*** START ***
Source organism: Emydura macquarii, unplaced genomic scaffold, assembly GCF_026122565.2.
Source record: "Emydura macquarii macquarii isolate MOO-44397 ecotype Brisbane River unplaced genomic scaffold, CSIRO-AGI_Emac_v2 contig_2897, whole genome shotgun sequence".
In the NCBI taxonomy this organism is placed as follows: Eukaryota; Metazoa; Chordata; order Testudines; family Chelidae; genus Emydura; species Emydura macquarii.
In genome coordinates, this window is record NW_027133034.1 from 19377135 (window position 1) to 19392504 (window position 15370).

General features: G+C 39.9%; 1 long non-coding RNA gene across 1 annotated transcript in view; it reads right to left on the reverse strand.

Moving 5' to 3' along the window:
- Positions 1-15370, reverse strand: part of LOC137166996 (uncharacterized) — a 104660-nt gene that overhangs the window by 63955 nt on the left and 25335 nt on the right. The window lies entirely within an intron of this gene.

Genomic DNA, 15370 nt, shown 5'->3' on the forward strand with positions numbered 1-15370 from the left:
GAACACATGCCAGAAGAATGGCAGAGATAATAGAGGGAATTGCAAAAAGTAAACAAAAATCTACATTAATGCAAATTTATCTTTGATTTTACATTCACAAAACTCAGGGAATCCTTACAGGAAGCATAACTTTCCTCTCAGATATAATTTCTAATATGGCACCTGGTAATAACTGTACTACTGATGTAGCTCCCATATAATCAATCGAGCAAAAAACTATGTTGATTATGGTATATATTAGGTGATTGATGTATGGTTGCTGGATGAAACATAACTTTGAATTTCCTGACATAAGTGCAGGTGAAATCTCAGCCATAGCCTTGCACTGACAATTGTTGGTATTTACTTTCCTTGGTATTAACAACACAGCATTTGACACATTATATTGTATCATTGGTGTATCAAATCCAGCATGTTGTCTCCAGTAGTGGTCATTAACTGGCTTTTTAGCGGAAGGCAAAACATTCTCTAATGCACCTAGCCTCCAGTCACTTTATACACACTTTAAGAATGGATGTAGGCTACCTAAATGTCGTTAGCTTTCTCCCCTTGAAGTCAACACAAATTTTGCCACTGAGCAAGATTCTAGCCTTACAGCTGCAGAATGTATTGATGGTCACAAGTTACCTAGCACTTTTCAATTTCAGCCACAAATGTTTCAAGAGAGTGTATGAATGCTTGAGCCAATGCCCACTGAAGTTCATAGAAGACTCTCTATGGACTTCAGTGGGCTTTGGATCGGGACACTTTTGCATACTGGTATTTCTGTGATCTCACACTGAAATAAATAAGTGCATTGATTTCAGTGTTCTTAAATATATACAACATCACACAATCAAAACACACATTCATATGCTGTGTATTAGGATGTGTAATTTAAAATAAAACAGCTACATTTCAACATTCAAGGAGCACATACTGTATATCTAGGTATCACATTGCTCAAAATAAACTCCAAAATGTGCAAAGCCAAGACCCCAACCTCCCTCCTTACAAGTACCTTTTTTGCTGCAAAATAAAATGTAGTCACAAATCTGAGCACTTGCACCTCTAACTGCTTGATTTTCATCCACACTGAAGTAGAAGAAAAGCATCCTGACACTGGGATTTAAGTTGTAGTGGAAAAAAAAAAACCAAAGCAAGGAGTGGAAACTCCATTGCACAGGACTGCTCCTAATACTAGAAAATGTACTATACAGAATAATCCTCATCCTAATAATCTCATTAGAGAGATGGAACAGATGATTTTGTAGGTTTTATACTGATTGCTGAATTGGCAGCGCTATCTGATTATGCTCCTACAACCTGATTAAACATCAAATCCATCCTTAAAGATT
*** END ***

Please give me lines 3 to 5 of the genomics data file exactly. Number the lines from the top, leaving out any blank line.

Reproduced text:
In the NCBI taxonomy this organism is placed as follows: Eukaryota; Metazoa; Chordata; order Testudines; family Chelidae; genus Emydura; species Emydura macquarii.
In genome coordinates, this window is record NW_027133034.1 from 19377135 (window position 1) to 19392504 (window position 15370).

General features: G+C 39.9%; 1 long non-coding RNA gene across 1 annotated transcript in view; it reads right to left on the reverse strand.